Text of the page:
Recently, Oxfam launched a report that stated that The Netherlands is the #3 of world’s
worst corporate tax havens. And with this in mind a debate was held on
Thursday, January 12 which discussed this issue. The debate offered experts and
stakeholders a platform to discuss their point of views.
Is the Netherlands a tax haven? According to the majority of the panelists The
Netherlands is indeed a tax haven. One of the arguments given was that the
Netherlands is not transparent in informing the public. All tax dealings
happen behind closed doors. However, The Netherlands is transparent about their
tax policies which are facilitating corporate tax avoidance.
The gloom and doom
The gloom and doom of Globalisation, America, Neoliberalism, etc. During the debate
one of the panelists mentioned these keywords to describe their effect on the
Netherlands as a tax haven. He said that they are the reason why The
Netherlands is considered a tax haven. However this argumentation is weak and
was quickly overruled by other panelist saying that it is the Dutch policies
that facilitate these practices and that by changing the policies and being
transparent The Netherlands can reduce its role in facilitating corporate tax
time is always right to do what is right.” -Martin
Human vs. Tax consultant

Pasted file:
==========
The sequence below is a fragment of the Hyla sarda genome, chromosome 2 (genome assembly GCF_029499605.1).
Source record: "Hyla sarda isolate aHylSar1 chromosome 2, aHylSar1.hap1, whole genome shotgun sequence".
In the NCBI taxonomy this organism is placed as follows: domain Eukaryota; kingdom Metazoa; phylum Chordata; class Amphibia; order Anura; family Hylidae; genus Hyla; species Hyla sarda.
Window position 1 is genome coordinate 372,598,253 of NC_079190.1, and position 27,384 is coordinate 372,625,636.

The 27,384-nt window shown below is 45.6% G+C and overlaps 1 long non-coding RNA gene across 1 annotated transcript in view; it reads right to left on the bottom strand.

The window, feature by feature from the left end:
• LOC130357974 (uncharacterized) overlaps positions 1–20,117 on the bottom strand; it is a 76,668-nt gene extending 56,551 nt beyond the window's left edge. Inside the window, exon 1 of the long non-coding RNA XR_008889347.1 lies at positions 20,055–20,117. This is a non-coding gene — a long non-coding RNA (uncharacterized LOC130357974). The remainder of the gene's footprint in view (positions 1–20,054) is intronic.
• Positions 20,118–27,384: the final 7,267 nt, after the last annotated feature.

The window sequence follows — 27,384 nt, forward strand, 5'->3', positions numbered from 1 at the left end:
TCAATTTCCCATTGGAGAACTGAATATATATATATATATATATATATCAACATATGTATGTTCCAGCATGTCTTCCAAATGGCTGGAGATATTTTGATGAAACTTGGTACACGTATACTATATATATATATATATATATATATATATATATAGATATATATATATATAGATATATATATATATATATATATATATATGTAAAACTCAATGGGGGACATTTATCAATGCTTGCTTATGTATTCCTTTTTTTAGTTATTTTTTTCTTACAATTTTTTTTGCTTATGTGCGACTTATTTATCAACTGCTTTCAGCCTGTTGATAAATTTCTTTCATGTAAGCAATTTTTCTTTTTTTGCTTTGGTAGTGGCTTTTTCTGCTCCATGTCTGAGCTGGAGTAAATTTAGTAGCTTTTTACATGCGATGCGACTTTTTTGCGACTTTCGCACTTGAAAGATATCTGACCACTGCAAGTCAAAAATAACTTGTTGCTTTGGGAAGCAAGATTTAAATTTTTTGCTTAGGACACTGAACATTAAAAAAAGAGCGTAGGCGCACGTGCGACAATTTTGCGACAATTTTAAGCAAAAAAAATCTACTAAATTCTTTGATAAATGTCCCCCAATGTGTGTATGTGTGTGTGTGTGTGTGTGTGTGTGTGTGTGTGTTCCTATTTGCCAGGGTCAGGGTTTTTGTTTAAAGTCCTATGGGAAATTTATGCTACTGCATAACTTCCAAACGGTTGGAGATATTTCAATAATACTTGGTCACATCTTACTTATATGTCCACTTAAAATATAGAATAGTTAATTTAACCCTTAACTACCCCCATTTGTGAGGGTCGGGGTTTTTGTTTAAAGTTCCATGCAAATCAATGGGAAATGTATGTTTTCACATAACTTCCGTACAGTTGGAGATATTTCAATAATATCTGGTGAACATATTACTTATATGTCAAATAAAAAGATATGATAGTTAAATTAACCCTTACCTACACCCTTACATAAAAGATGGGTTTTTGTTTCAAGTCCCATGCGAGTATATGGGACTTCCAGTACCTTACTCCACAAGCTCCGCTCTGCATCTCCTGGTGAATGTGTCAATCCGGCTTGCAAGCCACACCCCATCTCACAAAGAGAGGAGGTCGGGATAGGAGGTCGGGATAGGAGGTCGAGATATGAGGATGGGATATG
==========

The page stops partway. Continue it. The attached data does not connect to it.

One of the panelists was asked whether he always supports his actions as a tax
consultant. What might be beneficial for a corporation, might be disastrous for
society. Do we need whistleblowers to figure out what practices are conducted
by our government? No, we need tax consultant to practice with their
conscience. And as Martin Luther King said; “The time is always right to do
what is right”.
The economy of the 99%
Tax avoidance has affected individuals, societies and governments in many
developing countries. Take Jane Muthoni, a Kenyan lady, who worked as a maid in
homes of the rich in the capital Nairobi. Jane and others in the Kenyan society
are having difficulties breaking the cycle of their environment. Occasionally
they do not have access to basic human needs, e.g. to water. Giving the fact
that many corporations avoid paying taxes in developing countries, these
governments cannot invest in education, health care and infrastructure as much
as they need to. Overall this leads to increase of the global inequality.
This blog is written by Habon, Intern
communications and campaigning EVENITUP!